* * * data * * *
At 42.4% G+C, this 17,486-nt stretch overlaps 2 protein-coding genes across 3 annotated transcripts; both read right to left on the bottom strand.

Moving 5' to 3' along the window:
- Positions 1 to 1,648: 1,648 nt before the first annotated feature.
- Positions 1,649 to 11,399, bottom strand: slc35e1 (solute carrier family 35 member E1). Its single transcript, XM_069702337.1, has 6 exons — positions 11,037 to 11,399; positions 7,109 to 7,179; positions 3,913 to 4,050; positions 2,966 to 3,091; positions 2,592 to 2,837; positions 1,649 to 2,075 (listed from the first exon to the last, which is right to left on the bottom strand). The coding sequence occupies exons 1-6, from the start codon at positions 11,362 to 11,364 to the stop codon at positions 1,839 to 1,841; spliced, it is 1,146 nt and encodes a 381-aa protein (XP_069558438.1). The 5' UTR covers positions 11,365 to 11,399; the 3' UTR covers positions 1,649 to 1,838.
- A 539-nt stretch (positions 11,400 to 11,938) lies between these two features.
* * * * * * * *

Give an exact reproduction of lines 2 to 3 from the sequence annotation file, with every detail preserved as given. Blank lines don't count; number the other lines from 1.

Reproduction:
Moving 5' to 3' along the window:
- Positions 1 to 1,648: 1,648 nt before the first annotated feature.